I am lucky.

I see others who are also lucky, but don’t know it yet. I speak to them and listen to their frustrations and I nod and commiserate, because on some small level I understand. Yes, it is overwhelming; yes, it is depressing. Yes, it is never going to end. But you will live. We will live. We are lucky. But there is the part of me that knows that I will never be part of their club. Like high school, like all the places I’ve worked, like any social circles, I sit on the periphery of this world because my day-to-day sensibilities do not lean towards sadness and anger and frustration, but relentless positivity.

I am lucky.

Chronic pain is lonely enough as it is. Social isolation is a monster. But to be isolated further from those who suffer as you do? Unfathomable loneliness that eats away at you.

Still, at least you are lucky.

Chronic Pain Diaries: The Longest Cycle

Sometimes I imagine that I am in a time loop. That my life is only capable of extending to a certain point before I reach a door that is meant to represent change. Instead, the door leads me directly back to the beginning of the cycle. I walk, and run, and prance my way through everyday events until I reach that damnedable door. The whole process begins again.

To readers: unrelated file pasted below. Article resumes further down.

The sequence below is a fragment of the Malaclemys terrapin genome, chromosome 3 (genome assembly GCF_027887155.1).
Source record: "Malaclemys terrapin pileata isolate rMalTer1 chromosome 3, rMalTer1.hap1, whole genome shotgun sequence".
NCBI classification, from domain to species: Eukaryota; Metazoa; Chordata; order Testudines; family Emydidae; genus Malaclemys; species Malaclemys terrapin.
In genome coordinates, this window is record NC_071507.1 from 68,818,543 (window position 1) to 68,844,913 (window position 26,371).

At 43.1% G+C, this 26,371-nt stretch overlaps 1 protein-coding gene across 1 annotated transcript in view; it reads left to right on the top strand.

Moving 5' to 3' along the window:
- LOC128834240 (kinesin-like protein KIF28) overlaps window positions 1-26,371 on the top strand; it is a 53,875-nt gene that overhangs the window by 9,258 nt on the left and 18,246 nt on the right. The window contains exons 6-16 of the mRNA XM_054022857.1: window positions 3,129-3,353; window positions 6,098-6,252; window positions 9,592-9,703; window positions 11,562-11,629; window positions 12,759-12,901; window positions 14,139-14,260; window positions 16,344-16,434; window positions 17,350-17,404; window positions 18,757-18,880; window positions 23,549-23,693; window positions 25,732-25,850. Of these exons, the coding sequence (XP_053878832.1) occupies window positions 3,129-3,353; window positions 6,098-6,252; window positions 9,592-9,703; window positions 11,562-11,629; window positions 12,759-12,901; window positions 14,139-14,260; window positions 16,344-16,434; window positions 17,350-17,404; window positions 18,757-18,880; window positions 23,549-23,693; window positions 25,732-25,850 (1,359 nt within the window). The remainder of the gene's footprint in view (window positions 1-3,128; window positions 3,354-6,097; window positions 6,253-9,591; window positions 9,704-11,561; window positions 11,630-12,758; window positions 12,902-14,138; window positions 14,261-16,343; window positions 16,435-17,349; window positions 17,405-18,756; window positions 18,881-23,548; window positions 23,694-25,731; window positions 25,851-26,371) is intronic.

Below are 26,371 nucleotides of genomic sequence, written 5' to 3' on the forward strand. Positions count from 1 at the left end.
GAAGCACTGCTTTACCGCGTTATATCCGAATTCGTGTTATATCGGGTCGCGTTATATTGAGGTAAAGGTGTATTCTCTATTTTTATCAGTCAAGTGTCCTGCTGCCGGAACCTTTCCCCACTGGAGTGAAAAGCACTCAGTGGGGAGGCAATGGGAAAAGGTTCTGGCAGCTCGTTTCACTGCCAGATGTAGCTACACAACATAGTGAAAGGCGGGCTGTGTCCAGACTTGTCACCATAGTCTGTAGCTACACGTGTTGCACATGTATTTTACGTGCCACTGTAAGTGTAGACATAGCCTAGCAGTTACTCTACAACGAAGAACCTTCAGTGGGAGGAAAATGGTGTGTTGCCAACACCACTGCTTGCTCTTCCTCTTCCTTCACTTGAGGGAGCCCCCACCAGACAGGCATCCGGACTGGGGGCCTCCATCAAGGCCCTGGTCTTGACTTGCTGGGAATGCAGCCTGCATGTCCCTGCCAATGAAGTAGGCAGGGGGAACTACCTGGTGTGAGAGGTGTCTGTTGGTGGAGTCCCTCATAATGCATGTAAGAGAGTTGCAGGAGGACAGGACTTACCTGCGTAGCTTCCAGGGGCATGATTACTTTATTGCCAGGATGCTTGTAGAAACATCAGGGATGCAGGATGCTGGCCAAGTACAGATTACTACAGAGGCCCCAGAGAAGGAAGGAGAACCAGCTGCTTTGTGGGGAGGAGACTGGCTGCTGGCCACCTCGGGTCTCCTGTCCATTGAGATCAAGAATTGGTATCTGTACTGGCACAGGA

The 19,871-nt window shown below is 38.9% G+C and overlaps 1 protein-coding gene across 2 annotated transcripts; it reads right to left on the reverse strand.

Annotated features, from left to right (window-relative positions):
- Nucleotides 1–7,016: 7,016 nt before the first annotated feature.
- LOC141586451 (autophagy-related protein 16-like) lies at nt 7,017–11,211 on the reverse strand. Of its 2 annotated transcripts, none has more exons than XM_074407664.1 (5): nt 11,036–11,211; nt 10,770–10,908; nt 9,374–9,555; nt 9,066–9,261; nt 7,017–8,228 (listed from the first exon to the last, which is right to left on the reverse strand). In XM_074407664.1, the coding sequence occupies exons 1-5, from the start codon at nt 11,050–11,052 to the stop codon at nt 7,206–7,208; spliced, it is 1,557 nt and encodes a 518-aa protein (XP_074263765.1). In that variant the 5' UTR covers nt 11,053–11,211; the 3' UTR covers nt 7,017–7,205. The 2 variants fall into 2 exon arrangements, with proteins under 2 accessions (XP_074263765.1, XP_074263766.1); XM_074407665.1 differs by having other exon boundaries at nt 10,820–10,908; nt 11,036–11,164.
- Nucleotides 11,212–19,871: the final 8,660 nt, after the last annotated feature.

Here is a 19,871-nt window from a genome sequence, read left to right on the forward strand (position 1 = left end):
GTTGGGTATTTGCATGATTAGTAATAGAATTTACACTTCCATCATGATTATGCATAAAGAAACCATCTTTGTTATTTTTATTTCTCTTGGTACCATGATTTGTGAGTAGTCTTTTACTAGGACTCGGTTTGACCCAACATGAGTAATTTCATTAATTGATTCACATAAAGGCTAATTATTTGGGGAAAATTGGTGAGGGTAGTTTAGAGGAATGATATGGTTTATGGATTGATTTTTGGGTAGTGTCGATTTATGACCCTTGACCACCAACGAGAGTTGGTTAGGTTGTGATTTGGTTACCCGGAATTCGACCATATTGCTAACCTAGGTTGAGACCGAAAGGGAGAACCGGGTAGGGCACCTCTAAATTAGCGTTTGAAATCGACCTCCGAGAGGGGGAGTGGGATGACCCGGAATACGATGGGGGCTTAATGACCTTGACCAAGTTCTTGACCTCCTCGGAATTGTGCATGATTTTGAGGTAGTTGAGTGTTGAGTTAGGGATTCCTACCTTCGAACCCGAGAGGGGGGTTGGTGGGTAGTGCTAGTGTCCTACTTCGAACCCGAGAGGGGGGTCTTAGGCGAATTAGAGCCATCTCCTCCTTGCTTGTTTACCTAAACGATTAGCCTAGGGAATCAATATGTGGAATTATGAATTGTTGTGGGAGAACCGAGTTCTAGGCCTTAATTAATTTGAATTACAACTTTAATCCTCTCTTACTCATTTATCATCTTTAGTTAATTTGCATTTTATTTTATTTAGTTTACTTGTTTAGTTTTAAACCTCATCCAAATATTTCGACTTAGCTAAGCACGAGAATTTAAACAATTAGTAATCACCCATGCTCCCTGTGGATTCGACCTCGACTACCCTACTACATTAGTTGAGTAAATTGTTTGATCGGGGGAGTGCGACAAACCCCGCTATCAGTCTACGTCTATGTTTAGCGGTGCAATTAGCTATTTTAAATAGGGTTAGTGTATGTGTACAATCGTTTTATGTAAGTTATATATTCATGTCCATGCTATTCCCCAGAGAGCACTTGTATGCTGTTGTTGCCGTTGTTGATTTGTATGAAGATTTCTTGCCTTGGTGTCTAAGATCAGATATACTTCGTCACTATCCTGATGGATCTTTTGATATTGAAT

Today was a bad pain day, fitting given that I had my appointment with the Good Doctor. It was the sort of morning where it felt like the pain was leaking from my spine and staining my hips, my thighs, and even my ass. My ass, for god’s sake. This is mechanical pain, coming from the arthritis. I assumed it’s because the weather is properly cold now. This mechanical pain is the sort that claws into your body and doesn’t let go no matter how much morphine or baclofen or kittens you throw at it. It’s a vibrant, hot, red and black pain.

In the last two years my pain has gotten worse, and with it I assumed so did my curve. Perhaps the only highlight of the visit was learning that my lower curve has settled nicely at it’s 45-49 degree range. It hasn’t moved and likely won’t anymore. Hooray for me!

But at the same time it was some of the worst news I could have imagined. 50 degrees is the magic number. That is when the specialists go from shrugging their shoulders and saying “meh?” when you ask about surgery, to rushing you into the OR and rubbing iodine over your back themselves. Don’t get me wrong. I don’t want more surgery. The concept of my spine being almost fully fused is troubling.

But I’ve learned to live with a fused spine. I’ve adjusted my life to it and I get by even without being able to bend over to tie my shoes. What I still find myself struggling with every day is the inconsistencies in pain. One day is good. One day is bad. One day is puppies and cotton candy and the next the puppies have rabies and the cotton candy is actually some sort of snake that is propelled by rockets made out of spiders. And while I can predict when snake-spider-rocket days might occur, it’s fairly hit and miss for the most part. And not knowing when I will be in that sort of pain is exhausting. You feel as if you can’t make plans, can’t make promises. You never know what sort of person you will be when you wake up in the morning.

Because the pain comes out of nowhere and it infects your life like those damned rabid puppies spreading through a daycare.